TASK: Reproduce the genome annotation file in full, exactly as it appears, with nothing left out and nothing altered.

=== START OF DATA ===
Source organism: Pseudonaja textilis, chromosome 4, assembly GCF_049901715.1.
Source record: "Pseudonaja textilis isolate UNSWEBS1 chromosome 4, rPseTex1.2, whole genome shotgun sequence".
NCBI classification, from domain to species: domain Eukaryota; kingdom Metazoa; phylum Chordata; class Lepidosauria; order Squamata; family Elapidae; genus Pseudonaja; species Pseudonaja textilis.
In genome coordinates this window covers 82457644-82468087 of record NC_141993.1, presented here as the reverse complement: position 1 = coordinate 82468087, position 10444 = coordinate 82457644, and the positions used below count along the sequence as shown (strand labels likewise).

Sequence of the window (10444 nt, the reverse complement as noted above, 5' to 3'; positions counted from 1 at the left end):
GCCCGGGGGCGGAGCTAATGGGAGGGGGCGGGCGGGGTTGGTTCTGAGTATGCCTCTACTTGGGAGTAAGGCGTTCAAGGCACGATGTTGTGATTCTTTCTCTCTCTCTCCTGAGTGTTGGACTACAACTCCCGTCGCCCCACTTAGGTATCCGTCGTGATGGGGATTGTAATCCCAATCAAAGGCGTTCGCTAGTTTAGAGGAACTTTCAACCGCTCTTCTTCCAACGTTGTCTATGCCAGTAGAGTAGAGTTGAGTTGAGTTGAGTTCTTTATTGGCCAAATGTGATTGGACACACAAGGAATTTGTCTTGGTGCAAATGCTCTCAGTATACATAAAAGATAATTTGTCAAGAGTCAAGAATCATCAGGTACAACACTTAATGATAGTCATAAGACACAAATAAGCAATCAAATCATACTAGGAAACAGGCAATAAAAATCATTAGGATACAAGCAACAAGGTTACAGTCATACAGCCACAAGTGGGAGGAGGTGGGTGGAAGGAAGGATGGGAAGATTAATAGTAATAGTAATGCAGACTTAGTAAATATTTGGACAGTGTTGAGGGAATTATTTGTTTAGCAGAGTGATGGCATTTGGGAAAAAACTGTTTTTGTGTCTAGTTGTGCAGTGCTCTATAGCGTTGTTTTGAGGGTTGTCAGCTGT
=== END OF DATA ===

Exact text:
Source organism: Pseudonaja textilis, chromosome 4, assembly GCF_049901715.1.
Source record: "Pseudonaja textilis isolate UNSWEBS1 chromosome 4, rPseTex1.2, whole genome shotgun sequence".
NCBI classification, from domain to species: domain Eukaryota; kingdom Metazoa; phylum Chordata; class Lepidosauria; order Squamata; family Elapidae; genus Pseudonaja; species Pseudonaja textilis.
In genome coordinates this window covers 82457644-82468087 of record NC_141993.1, presented here as the reverse complement: position 1 = coordinate 82468087, position 10444 = coordinate 82457644, and the positions used below count along the sequence as shown (strand labels likewise).

Sequence of the window (10444 nt, the reverse complement as noted above, 5' to 3'; positions counted from 1 at the left end):
GCCCGGGGGCGGAGCTAATGGGAGGGGGCGGGCGGGGTTGGTTCTGAGTATGCCTCTACTTGGGAGTAAGGCGTTCAAGGCACGATGTTGTGATTCTTTCTCTCTCTCTCCTGAGTGTTGGACTACAACTCCCGTCGCCCCACTTAGGTATCCGTCGTGATGGGGATTGTAATCCCAATCAAAGGCGTTCGCTAGTTTAGAGGAACTTTCAACCGCTCTTCTTCCAACGTTGTCTATGCCAGTAGAGTAGAGTTGAGTTGAGTTGAGTTCTTTATTGGCCAAATGTGATTGGACACACAAGGAATTTGTCTTGGTGCAAATGCTCTCAGTATACATAAAAGATAATTTGTCAAGAGTCAAGAATCATCAGGTACAACACTTAATGATAGTCATAAGACACAAATAAGCAATCAAATCATACTAGGAAACAGGCAATAAAAATCATTAGGATACAAGCAACAAGGTTACAGTCATACAGCCACAAGTGGGAGGAGGTGGGTGGAAGGAAGGATGGGAAGATTAATAGTAATAGTAATGCAGACTTAGTAAATATTTGGACAGTGTTGAGGGAATTATTTGTTTAGCAGAGTGATGGCATTTGGGAAAAAACTGTTTTTGTGTCTAGTTGTGCAGTGCTCTATAGCGTTGTTTTGAGGGTTGTCAGCTGT